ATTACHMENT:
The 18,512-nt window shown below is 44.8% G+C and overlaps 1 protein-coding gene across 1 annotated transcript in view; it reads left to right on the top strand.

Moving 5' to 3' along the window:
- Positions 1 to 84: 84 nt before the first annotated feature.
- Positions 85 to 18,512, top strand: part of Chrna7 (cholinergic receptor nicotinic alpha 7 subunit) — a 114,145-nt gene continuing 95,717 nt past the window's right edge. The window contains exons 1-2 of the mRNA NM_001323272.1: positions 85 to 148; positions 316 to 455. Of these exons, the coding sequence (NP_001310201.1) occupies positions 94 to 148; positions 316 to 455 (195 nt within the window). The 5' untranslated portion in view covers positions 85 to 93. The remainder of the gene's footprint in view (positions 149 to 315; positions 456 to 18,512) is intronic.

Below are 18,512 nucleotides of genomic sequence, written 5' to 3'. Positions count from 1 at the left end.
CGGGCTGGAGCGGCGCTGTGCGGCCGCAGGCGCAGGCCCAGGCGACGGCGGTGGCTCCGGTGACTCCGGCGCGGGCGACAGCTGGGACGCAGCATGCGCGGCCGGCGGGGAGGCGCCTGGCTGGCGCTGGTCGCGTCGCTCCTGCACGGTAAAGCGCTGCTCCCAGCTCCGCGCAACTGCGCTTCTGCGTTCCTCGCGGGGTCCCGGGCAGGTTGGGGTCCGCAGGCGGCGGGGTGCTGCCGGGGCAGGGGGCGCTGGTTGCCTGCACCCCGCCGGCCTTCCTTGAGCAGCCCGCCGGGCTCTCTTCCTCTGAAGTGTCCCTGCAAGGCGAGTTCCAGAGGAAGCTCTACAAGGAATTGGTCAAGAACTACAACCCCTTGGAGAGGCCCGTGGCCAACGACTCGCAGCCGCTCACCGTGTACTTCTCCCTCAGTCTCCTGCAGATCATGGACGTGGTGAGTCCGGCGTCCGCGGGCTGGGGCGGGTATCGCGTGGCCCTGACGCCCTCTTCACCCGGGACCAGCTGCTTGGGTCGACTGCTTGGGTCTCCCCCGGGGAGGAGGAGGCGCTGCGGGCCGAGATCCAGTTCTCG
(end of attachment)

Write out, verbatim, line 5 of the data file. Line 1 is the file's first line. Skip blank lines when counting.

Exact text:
Below are 18,512 nucleotides of genomic sequence, written 5' to 3'. Positions count from 1 at the left end.